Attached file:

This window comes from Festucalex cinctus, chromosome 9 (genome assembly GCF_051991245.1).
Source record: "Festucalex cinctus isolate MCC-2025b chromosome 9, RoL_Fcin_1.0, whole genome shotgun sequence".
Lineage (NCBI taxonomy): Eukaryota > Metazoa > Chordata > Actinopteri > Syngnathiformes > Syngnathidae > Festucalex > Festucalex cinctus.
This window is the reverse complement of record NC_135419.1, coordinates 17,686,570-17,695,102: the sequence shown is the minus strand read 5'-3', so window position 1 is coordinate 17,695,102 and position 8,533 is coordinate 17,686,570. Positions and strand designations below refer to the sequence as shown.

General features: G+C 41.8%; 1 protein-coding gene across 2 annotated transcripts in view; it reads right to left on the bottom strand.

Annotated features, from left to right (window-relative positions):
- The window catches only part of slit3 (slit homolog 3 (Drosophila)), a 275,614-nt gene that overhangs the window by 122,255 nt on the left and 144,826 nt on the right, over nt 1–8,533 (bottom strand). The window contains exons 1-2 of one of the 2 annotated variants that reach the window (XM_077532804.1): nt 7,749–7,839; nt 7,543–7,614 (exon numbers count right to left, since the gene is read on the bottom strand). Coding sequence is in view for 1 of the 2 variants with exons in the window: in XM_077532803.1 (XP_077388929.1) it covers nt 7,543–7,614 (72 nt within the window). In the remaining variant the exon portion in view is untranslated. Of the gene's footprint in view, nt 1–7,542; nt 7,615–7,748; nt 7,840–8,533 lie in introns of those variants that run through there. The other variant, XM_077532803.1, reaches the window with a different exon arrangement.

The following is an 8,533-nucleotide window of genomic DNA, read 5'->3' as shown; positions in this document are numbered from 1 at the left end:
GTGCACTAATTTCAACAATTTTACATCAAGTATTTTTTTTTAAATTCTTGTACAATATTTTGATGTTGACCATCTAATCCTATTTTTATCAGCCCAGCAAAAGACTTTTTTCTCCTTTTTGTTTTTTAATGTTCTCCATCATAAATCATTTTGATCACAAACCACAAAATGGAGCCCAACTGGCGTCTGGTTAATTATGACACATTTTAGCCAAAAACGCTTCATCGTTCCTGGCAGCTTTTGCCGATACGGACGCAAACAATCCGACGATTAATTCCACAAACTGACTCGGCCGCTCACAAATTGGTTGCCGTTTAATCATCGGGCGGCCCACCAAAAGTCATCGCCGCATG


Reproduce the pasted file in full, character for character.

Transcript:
This window comes from Festucalex cinctus, chromosome 9 (genome assembly GCF_051991245.1).
Source record: "Festucalex cinctus isolate MCC-2025b chromosome 9, RoL_Fcin_1.0, whole genome shotgun sequence".
Lineage (NCBI taxonomy): Eukaryota > Metazoa > Chordata > Actinopteri > Syngnathiformes > Syngnathidae > Festucalex > Festucalex cinctus.
This window is the reverse complement of record NC_135419.1, coordinates 17,686,570-17,695,102: the sequence shown is the minus strand read 5'-3', so window position 1 is coordinate 17,695,102 and position 8,533 is coordinate 17,686,570. Positions and strand designations below refer to the sequence as shown.

General features: G+C 41.8%; 1 protein-coding gene across 2 annotated transcripts in view; it reads right to left on the bottom strand.

Annotated features, from left to right (window-relative positions):
- The window catches only part of slit3 (slit homolog 3 (Drosophila)), a 275,614-nt gene that overhangs the window by 122,255 nt on the left and 144,826 nt on the right, over nt 1–8,533 (bottom strand). The window contains exons 1-2 of one of the 2 annotated variants that reach the window (XM_077532804.1): nt 7,749–7,839; nt 7,543–7,614 (exon numbers count right to left, since the gene is read on the bottom strand). Coding sequence is in view for 1 of the 2 variants with exons in the window: in XM_077532803.1 (XP_077388929.1) it covers nt 7,543–7,614 (72 nt within the window). In the remaining variant the exon portion in view is untranslated. Of the gene's footprint in view, nt 1–7,542; nt 7,615–7,748; nt 7,840–8,533 lie in introns of those variants that run through there. The other variant, XM_077532803.1, reaches the window with a different exon arrangement.

The following is an 8,533-nucleotide window of genomic DNA, read 5'->3' as shown; positions in this document are numbered from 1 at the left end:
GTGCACTAATTTCAACAATTTTACATCAAGTATTTTTTTTTAAATTCTTGTACAATATTTTGATGTTGACCATCTAATCCTATTTTTATCAGCCCAGCAAAAGACTTTTTTCTCCTTTTTGTTTTTTAATGTTCTCCATCATAAATCATTTTGATCACAAACCACAAAATGGAGCCCAACTGGCGTCTGGTTAATTATGACACATTTTAGCCAAAAACGCTTCATCGTTCCTGGCAGCTTTTGCCGATACGGACGCAAACAATCCGACGATTAATTCCACAAACTGACTCGGCCGCTCACAAATTGGTTGCCGTTTAATCATCGGGCGGCCCACCAAAAGTCATCGCCGCATG